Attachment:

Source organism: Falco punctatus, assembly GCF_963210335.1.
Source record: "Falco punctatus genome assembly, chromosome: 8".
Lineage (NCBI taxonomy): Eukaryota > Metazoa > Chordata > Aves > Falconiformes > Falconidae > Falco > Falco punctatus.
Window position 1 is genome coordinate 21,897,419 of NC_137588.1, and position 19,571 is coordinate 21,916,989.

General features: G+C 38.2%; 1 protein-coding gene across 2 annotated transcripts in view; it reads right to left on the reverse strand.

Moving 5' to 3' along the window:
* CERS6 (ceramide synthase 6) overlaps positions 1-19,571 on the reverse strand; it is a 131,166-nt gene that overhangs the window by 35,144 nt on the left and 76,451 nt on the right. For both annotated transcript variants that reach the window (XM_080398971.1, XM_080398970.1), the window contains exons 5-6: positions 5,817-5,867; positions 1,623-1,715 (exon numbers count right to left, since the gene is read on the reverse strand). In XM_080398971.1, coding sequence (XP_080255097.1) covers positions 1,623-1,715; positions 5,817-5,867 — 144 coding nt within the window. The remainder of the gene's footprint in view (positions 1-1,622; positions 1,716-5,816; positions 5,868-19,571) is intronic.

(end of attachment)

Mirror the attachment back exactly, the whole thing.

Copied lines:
Source organism: Falco punctatus, assembly GCF_963210335.1.
Source record: "Falco punctatus genome assembly, chromosome: 8".
Lineage (NCBI taxonomy): Eukaryota > Metazoa > Chordata > Aves > Falconiformes > Falconidae > Falco > Falco punctatus.
Window position 1 is genome coordinate 21,897,419 of NC_137588.1, and position 19,571 is coordinate 21,916,989.

General features: G+C 38.2%; 1 protein-coding gene across 2 annotated transcripts in view; it reads right to left on the reverse strand.

Moving 5' to 3' along the window:
* CERS6 (ceramide synthase 6) overlaps positions 1-19,571 on the reverse strand; it is a 131,166-nt gene that overhangs the window by 35,144 nt on the left and 76,451 nt on the right. For both annotated transcript variants that reach the window (XM_080398971.1, XM_080398970.1), the window contains exons 5-6: positions 5,817-5,867; positions 1,623-1,715 (exon numbers count right to left, since the gene is read on the reverse strand). In XM_080398971.1, coding sequence (XP_080255097.1) covers positions 1,623-1,715; positions 5,817-5,867 — 144 coding nt within the window. The remainder of the gene's footprint in view (positions 1-1,622; positions 1,716-5,816; positions 5,868-19,571) is intronic.